EU leaders finally reach an agreement on a recovery package, after major issues were raised by the “Frugal Four.”
750 Billion Euro Recovery Fund
To stimulate the bloc's economy and reconstruct the EU after all the damage caused by the coronavirus pandemic and measures related to limit its spread, EU leaders have agreed on a 750 billion euro ($860 billion) recovery fund.
The agreement between the leaders was made public shortly after European council president, Charles Michel, tweeted “Deal!” early Tuesday.
The 4-day summit of state heads saw intense debate and differences of opinion – primarily on specifics regarding grants and loans, although the leaders finally reached common ground. The agreed upon deal is to distribute 390 billion euros ($446 billion) in non-repayable grants, and to accept low-interest loans worth 360 billion euros ($412 billion).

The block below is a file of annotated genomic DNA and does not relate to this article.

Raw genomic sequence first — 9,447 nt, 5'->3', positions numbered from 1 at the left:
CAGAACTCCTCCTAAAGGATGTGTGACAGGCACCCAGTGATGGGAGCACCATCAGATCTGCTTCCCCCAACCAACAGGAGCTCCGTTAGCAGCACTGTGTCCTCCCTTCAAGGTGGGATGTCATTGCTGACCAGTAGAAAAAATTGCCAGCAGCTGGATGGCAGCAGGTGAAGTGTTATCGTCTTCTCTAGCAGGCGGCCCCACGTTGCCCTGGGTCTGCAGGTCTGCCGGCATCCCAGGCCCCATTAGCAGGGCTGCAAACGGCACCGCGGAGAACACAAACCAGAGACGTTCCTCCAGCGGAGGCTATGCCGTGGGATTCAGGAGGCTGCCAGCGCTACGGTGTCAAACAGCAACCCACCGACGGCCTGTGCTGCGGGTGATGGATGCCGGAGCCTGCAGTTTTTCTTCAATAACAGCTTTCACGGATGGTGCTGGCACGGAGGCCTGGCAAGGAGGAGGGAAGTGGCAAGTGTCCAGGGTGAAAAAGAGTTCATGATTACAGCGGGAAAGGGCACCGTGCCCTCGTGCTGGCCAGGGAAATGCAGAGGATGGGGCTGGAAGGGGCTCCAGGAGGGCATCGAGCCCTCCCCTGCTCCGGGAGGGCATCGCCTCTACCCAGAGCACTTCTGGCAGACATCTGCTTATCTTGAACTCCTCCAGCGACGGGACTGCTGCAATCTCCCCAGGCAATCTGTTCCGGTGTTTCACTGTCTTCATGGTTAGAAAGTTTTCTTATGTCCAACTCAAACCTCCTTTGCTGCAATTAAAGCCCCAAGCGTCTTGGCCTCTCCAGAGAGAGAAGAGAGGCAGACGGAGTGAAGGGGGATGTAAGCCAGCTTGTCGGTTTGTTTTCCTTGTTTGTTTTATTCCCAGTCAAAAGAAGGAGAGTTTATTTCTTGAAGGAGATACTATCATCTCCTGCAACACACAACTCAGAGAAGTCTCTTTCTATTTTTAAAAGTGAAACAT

The numbers were modified from there initial values, which were at 500 billion euros in grants and 250 billion in loans, although Netherlands, Austria, Sweden and Denmark – or otherwise known as the “Frugal Four,” opposed the original sums.
The debt that will surface from the recovery fund is expected to be repaid by 2058, with leaders also agreeing to set the budget for the next seven years at 1.8 trillion euro ($2 trillion).
After the announcement was made, the EU markets were on the rise, as Germany’s DAX index gained 1.5% in early trading, and the Euro Stoxx 50 rose 1.3%.